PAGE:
Ask the Professional: Isometric Training
All muscles contract in different ways but we tend to focus on training specific contractions and at times lose out on the benefits of training all muscle contractions. The contraction type that is most often trained is the concentric contraction, when the muscle tenses while it is shortening. This type of contraction happens to the quadriceps when you are driving up from the bottom of the squat to an upright position and to the biceps when curling the weight. The second most popular contraction is the eccentric contraction, when the muscle lengthens under tension. This happens to the quadriceps as you lower yourself to the bottom of your squat and when you extend your elbow during a bicep curl. While eccentric contractions are involved in just about every movement, they are not necessarily the focal point of training. Often times, individuals will rush to the bottom position of whatever movement they are performing in order to “get the most out of” the concentric contractions in hopes of lifting more weight but in doing so, they are failing to train the muscles eccentrically, which is actually where you can most increase your strength. The last contraction and the one our focus will be on for the remainder of this article is the isometric contractions, when a muscle tenses while maintaining the same length. This may be the most under-trained contraction type of the three and we will discuss why that is, the benefits, and how to incorporate more isometric contractions into your workouts.
When we spend most of our time training our muscles to become stronger concentrically, we fail to consider that we do much more than just move in a concentric fashion. Moving weight through space seems like the obvious way to get stronger and move more efficiently, but it’s only one piece of the puzzle. Individuals typically shy away from isometric work because it doesn’t look quite as cool as more extensive movements. Isometrics also have little to do with improving coordination, body awareness, or speed of movement. Another reason is that you also tend to be the weakest during isometric contractions and therefore cannot lift as much as you would be able to eccentrically or concentrically.
However, there are a multitude of benefits to incorporating isometric exercises into your fitness routine. Isometric exercises can be great for individuals with injuries or arthritis. Dynamic movements and taking your muscles through full ranges of motion against resistance may cause some pain for individuals with these conditions but since isometric exercises are done in one fixed position they do not require that dynamic movement. It has also been shown that isometric exercise lowers blood pressure and helps prevent reduction of bone density that typically occurs with age. Isometric exercises are also great for either prehab or rehab to help prevent and/or treat injuries. Outside of improving your general well-being, when you bring performance into the picture, isometric exercises can help increase strength specifically in positions that are weak. If you only train dynamically, you neglect certain positions that may give you trouble as the weight gets heavier, i.e. the sticking point in a bicep curl. Also, an isometric contraction immediately followed by a concentric contraction is excellent for helping increase maximum force production. Rather than when you go from an eccentric contraction directly into a concentric contraction as you typically would with dynamic exercise, hold for a few seconds at the bottom of the movement. In this case you are eliminating the stretch reflex so you have to generate all of the force from a dead stop position to move the weight.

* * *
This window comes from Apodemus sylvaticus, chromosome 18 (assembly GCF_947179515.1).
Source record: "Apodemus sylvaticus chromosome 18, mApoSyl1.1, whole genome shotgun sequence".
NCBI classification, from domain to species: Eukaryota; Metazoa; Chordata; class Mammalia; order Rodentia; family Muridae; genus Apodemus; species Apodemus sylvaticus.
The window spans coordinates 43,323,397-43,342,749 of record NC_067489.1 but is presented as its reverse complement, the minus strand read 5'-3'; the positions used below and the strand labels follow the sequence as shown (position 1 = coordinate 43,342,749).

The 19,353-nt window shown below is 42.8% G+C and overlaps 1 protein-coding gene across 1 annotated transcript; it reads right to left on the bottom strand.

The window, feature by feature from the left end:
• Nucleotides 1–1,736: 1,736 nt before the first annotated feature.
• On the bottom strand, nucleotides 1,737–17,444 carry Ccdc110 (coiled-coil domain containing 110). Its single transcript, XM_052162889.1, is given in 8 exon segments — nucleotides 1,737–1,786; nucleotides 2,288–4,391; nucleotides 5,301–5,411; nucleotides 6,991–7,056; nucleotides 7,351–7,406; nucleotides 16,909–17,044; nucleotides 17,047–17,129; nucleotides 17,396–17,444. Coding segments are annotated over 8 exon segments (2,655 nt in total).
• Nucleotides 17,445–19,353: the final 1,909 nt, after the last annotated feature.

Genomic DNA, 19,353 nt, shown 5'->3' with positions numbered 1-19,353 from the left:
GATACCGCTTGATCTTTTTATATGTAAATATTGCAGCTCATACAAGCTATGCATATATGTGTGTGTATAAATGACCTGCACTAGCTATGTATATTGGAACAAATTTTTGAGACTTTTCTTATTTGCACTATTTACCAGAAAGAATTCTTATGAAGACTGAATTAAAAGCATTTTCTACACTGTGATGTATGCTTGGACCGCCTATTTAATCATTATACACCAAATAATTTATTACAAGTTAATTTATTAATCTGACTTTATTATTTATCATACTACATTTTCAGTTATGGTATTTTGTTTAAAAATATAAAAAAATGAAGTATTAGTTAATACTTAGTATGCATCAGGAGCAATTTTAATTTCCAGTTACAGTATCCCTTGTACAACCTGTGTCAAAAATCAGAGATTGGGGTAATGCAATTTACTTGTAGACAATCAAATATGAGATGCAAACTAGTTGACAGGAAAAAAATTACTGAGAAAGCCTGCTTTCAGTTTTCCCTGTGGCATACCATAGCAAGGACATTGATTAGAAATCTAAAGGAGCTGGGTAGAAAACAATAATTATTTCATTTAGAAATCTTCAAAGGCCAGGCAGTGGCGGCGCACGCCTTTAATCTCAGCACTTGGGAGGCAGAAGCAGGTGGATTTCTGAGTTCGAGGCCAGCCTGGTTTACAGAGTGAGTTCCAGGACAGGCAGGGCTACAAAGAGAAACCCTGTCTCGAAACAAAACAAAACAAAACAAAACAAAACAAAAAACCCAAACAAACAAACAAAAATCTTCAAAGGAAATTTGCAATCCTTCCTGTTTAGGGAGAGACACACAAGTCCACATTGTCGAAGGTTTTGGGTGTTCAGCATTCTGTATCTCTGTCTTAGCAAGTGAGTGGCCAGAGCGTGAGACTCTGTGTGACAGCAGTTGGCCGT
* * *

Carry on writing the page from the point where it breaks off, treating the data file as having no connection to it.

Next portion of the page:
To incorporate isometrics into your own training, you can train with the isometric contraction only, pause reps that typically only include a pause at one single position during each rep, or you can do positional pause reps that include pauses in a number of different positions throughout the range of motion on the way down and up. You can target a specific joint angle that you tend to get stuck in when you go for a heavy squat. By putting some lighter weight on the bar, you can sit right into that position to build strength in the exact angle that you need. You can also work an isometric element into a dynamic exercise by pausing at your trouble point for a few brief seconds before driving up and finishing the squat. Either of these will go a long way in helping you build better positional strength. There also may not be a single specific position that you want to attack but you would like to give a little extra attention the generally weaker positions of the ascent or descent. In this case, you can pause at multiple points throughout your squat. Maybe a 3 second pause at 135 degrees, 120 degrees, 105 degrees, 90 degrees and 75 degrees of knee flexion. In any of these cases, you will want to use a lighter barbell relative to your 1-rep max so that you have control over the barbell in each position you choose. You can help build more position-specific strength and be less reliant on the stretch reflex as the weight gets heavier.
There is more to resistance training than just working on dynamic, concentric contractions. It is important to incorporate other forms such as isometrics. There are benefits specific to isometric training that you may be missing out on if you only focus on dynamic exercises. Make yourself stronger in your weak positions by incorporating isometric training and it will improve your strength for your dynamic, concentric contractions as well. Be sure not to ignore holes in your training and use all of the tools that you have at your disposal, variety is key!